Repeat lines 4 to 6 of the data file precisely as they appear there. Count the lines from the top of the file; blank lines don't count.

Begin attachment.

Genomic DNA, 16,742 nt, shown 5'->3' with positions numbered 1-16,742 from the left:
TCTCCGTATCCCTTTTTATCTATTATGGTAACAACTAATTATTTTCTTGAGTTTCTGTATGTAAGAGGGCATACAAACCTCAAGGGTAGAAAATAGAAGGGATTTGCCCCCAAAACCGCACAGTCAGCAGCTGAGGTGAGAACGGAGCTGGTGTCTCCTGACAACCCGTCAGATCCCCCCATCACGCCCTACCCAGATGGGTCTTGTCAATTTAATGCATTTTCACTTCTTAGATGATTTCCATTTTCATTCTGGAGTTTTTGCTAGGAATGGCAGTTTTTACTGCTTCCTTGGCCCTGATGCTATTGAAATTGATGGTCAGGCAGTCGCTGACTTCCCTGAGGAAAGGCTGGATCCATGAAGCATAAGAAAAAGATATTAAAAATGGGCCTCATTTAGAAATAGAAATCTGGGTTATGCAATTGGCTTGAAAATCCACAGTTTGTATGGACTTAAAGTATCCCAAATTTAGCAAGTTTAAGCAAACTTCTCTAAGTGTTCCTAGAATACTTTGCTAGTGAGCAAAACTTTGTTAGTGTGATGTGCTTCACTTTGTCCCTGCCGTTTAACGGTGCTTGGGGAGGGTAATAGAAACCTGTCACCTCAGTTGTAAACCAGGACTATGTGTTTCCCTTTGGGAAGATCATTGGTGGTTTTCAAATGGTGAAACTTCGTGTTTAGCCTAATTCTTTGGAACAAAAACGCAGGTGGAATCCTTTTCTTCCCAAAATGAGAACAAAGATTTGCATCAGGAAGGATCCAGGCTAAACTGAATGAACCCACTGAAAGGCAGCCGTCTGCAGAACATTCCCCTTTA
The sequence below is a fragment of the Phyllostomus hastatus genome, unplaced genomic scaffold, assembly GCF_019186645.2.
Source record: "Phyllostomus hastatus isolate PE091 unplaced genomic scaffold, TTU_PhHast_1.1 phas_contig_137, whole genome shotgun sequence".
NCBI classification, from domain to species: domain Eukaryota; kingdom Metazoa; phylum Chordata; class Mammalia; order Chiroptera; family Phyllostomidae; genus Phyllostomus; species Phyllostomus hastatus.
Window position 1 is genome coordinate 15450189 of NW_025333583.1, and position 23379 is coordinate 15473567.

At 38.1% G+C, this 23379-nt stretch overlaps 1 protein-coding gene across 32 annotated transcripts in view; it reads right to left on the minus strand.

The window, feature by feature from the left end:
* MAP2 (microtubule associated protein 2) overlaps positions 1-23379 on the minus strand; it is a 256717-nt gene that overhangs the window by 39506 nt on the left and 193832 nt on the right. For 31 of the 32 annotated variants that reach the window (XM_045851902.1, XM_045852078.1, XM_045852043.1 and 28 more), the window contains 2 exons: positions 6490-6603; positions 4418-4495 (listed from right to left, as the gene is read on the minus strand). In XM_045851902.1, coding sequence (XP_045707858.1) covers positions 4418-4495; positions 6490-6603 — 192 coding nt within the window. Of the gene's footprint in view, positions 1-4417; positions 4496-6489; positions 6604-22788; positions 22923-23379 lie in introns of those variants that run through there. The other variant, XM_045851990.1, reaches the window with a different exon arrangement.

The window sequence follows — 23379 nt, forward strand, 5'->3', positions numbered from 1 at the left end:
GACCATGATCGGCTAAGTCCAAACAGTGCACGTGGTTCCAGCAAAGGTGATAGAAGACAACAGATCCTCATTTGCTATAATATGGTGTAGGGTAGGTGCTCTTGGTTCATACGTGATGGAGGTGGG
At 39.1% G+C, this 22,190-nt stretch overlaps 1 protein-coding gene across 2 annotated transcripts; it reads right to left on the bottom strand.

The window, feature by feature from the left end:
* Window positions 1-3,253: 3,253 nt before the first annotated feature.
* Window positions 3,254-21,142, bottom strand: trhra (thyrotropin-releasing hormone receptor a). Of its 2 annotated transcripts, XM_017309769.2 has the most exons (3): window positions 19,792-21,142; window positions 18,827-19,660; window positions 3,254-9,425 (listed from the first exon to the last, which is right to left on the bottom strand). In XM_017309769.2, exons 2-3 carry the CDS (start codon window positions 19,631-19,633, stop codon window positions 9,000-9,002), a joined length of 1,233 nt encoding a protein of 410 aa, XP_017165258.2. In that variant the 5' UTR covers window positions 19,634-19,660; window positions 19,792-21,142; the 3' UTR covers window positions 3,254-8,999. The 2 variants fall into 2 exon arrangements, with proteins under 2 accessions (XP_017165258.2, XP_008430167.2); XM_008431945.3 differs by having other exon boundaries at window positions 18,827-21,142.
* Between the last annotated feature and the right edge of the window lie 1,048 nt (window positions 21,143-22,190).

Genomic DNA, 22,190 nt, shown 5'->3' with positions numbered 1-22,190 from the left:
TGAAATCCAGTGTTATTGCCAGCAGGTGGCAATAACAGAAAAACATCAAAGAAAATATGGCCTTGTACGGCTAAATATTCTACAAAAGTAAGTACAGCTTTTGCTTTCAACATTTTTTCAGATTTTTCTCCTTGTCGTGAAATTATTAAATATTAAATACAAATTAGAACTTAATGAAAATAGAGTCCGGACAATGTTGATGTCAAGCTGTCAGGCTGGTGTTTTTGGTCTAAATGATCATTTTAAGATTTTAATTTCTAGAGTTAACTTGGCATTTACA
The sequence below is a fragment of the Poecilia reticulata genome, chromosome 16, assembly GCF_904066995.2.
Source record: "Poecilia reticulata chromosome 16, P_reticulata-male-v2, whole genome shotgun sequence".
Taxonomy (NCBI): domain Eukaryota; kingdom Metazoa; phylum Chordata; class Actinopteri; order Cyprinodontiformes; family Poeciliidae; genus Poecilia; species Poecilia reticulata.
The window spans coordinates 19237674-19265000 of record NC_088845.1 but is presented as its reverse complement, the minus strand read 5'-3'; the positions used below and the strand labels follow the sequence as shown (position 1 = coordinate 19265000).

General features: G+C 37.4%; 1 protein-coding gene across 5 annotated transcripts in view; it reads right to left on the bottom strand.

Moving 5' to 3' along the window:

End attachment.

Source record: "Phyllostomus hastatus isolate PE091 unplaced genomic scaffold, TTU_PhHast_1.1 phas_contig_137, whole genome shotgun sequence".
NCBI classification, from domain to species: domain Eukaryota; kingdom Metazoa; phylum Chordata; class Mammalia; order Chiroptera; family Phyllostomidae; genus Phyllostomus; species Phyllostomus hastatus.
Window position 1 is genome coordinate 15450189 of NW_025333583.1, and position 23379 is coordinate 15473567.